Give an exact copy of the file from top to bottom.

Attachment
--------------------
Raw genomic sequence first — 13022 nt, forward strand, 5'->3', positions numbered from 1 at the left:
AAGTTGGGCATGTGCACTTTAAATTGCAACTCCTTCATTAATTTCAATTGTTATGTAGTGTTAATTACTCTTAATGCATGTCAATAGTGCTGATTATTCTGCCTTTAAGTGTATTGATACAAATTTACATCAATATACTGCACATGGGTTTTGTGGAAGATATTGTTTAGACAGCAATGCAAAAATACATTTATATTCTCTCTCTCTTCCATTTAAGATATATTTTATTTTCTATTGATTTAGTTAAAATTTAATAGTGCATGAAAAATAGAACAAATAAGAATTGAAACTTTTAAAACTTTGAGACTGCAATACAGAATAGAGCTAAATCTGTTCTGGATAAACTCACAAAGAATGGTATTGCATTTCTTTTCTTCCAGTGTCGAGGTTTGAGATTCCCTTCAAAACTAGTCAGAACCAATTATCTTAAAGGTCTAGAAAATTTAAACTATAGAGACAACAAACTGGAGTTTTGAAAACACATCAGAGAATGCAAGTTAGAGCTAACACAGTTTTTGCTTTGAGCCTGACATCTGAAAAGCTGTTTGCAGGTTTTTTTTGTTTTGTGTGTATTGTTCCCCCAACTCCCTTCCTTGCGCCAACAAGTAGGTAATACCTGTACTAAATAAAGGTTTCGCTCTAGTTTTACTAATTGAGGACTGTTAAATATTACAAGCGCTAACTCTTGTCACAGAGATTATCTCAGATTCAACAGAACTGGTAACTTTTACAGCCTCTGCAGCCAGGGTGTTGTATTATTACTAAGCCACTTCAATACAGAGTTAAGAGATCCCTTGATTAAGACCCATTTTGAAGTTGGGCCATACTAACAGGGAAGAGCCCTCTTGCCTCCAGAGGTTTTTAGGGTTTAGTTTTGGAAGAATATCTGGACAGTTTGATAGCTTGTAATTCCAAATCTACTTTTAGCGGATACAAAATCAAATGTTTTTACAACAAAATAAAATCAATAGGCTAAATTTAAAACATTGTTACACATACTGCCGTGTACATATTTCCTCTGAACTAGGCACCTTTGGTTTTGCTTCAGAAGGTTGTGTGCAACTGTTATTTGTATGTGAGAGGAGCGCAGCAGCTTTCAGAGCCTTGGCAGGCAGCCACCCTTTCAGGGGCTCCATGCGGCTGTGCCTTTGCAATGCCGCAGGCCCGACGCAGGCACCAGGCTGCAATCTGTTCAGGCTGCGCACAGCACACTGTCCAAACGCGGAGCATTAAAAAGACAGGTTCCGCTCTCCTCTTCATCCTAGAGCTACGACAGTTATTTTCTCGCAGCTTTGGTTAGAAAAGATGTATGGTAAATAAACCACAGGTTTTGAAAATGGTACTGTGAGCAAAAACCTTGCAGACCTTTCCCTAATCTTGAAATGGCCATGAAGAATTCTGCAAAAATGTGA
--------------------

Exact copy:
Raw genomic sequence first — 13022 nt, forward strand, 5'->3', positions numbered from 1 at the left:
AAGTTGGGCATGTGCACTTTAAATTGCAACTCCTTCATTAATTTCAATTGTTATGTAGTGTTAATTACTCTTAATGCATGTCAATAGTGCTGATTATTCTGCCTTTAAGTGTATTGATACAAATTTACATCAATATACTGCACATGGGTTTTGTGGAAGATATTGTTTAGACAGCAATGCAAAAATACATTTATATTCTCTCTCTCTTCCATTTAAGATATATTTTATTTTCTATTGATTTAGTTAAAATTTAATAGTGCATGAAAAATAGAACAAATAAGAATTGAAACTTTTAAAACTTTGAGACTGCAATACAGAATAGAGCTAAATCTGTTCTGGATAAACTCACAAAGAATGGTATTGCATTTCTTTTCTTCCAGTGTCGAGGTTTGAGATTCCCTTCAAAACTAGTCAGAACCAATTATCTTAAAGGTCTAGAAAATTTAAACTATAGAGACAACAAACTGGAGTTTTGAAAACACATCAGAGAATGCAAGTTAGAGCTAACACAGTTTTTGCTTTGAGCCTGACATCTGAAAAGCTGTTTGCAGGTTTTTTTTGTTTTGTGTGTATTGTTCCCCCAACTCCCTTCCTTGCGCCAACAAGTAGGTAATACCTGTACTAAATAAAGGTTTCGCTCTAGTTTTACTAATTGAGGACTGTTAAATATTACAAGCGCTAACTCTTGTCACAGAGATTATCTCAGATTCAACAGAACTGGTAACTTTTACAGCCTCTGCAGCCAGGGTGTTGTATTATTACTAAGCCACTTCAATACAGAGTTAAGAGATCCCTTGATTAAGACCCATTTTGAAGTTGGGCCATACTAACAGGGAAGAGCCCTCTTGCCTCCAGAGGTTTTTAGGGTTTAGTTTTGGAAGAATATCTGGACAGTTTGATAGCTTGTAATTCCAAATCTACTTTTAGCGGATACAAAATCAAATGTTTTTACAACAAAATAAAATCAATAGGCTAAATTTAAAACATTGTTACACATACTGCCGTGTACATATTTCCTCTGAACTAGGCACCTTTGGTTTTGCTTCAGAAGGTTGTGTGCAACTGTTATTTGTATGTGAGAGGAGCGCAGCAGCTTTCAGAGCCTTGGCAGGCAGCCACCCTTTCAGGGGCTCCATGCGGCTGTGCCTTTGCAATGCCGCAGGCCCGACGCAGGCACCAGGCTGCAATCTGTTCAGGCTGCGCACAGCACACTGTCCAAACGCGGAGCATTAAAAAGACAGGTTCCGCTCTCCTCTTCATCCTAGAGCTACGACAGTTATTTTCTCGCAGCTTTGGTTAGAAAAGATGTATGGTAAATAAACCACAGGTTTTGAAAATGGTACTGTGAGCAAAAACCTTGCAGACCTTTCCCTAATCTTGAAATGGCCATGAAGAATTCTGCAAAAATGTGA